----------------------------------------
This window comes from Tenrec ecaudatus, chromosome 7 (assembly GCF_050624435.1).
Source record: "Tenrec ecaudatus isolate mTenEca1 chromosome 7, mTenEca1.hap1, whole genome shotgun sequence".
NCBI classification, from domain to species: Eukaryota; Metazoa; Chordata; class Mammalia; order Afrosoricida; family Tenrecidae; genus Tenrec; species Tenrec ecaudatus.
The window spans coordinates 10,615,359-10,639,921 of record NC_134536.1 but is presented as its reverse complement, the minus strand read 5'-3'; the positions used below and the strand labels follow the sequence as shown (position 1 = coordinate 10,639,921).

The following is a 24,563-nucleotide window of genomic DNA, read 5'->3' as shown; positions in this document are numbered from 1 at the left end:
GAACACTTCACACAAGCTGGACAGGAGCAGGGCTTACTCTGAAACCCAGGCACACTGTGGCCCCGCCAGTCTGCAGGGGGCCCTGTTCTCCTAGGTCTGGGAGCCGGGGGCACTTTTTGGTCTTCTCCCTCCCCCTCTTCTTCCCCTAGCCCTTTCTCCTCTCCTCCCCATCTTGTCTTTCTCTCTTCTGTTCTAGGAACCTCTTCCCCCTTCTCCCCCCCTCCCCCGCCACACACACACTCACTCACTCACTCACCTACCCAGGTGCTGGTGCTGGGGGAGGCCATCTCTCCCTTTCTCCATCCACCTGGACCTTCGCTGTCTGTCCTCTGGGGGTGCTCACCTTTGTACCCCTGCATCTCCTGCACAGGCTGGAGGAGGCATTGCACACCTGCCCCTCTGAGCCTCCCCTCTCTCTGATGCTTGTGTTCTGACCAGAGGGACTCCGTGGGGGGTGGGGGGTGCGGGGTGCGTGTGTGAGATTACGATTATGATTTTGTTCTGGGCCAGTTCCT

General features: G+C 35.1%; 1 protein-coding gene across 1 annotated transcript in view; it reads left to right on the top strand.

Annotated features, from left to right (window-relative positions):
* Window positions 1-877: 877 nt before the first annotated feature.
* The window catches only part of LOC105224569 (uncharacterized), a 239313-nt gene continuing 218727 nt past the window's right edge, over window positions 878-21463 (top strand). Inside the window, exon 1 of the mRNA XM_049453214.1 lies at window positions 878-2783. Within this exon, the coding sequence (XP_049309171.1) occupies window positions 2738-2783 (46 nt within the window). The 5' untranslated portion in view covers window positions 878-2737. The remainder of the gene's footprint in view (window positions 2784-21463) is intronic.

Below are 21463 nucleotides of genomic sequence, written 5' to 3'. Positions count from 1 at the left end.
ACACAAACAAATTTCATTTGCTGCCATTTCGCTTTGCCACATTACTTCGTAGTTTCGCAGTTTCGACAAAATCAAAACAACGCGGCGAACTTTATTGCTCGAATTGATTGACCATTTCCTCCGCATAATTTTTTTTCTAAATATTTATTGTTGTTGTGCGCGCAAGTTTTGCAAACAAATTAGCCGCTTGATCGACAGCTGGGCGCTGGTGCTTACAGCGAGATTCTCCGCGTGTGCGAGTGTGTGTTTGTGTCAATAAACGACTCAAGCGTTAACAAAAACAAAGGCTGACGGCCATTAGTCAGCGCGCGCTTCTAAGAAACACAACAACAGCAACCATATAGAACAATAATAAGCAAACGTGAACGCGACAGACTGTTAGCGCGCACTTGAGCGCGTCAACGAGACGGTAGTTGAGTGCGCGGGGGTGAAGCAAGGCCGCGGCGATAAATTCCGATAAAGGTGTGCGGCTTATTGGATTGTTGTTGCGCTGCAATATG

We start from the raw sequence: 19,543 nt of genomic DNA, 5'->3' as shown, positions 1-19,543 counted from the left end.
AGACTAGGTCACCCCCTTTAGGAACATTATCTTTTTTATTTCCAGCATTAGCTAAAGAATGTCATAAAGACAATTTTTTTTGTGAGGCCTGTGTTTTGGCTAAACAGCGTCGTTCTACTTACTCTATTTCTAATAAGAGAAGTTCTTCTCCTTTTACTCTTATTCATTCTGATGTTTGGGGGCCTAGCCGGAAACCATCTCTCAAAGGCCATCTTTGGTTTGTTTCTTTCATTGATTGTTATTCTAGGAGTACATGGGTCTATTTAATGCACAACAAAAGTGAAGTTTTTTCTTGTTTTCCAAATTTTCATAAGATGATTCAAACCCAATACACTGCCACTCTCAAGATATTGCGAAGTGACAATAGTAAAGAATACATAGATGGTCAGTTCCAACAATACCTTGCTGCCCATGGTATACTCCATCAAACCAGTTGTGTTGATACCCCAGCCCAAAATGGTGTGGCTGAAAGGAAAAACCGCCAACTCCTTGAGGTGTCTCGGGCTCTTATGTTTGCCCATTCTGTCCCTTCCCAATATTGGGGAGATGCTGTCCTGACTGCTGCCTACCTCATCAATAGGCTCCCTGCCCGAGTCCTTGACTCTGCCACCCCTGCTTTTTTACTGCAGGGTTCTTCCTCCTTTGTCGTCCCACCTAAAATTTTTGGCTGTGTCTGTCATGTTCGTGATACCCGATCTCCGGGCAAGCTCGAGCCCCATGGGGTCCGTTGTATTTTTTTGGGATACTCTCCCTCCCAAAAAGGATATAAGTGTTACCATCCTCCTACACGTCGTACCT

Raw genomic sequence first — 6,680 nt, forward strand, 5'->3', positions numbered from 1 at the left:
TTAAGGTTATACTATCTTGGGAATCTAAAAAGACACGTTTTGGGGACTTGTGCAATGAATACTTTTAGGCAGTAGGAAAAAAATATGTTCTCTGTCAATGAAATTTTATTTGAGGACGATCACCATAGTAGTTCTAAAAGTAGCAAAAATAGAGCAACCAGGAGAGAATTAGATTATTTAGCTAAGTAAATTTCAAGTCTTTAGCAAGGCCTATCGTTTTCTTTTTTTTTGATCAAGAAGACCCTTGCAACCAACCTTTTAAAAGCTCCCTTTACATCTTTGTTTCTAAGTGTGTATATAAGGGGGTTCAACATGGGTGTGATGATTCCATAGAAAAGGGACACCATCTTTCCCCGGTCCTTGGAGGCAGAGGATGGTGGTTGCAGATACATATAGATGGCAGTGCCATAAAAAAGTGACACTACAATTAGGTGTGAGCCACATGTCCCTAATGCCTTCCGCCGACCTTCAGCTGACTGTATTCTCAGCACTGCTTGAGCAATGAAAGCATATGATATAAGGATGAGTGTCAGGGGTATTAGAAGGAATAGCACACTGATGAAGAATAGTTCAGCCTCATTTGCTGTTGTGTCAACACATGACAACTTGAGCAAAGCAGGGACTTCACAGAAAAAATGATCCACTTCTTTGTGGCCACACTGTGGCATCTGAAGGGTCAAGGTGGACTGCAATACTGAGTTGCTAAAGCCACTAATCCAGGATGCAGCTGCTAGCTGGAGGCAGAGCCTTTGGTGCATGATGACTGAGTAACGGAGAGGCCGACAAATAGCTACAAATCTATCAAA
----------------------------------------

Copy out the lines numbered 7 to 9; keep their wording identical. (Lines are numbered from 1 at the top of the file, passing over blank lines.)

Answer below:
General features: G+C 35.1%; 1 protein-coding gene across 1 annotated transcript in view; it reads left to right on the top strand.

Annotated features, from left to right (window-relative positions):
* Window positions 1-877: 877 nt before the first annotated feature.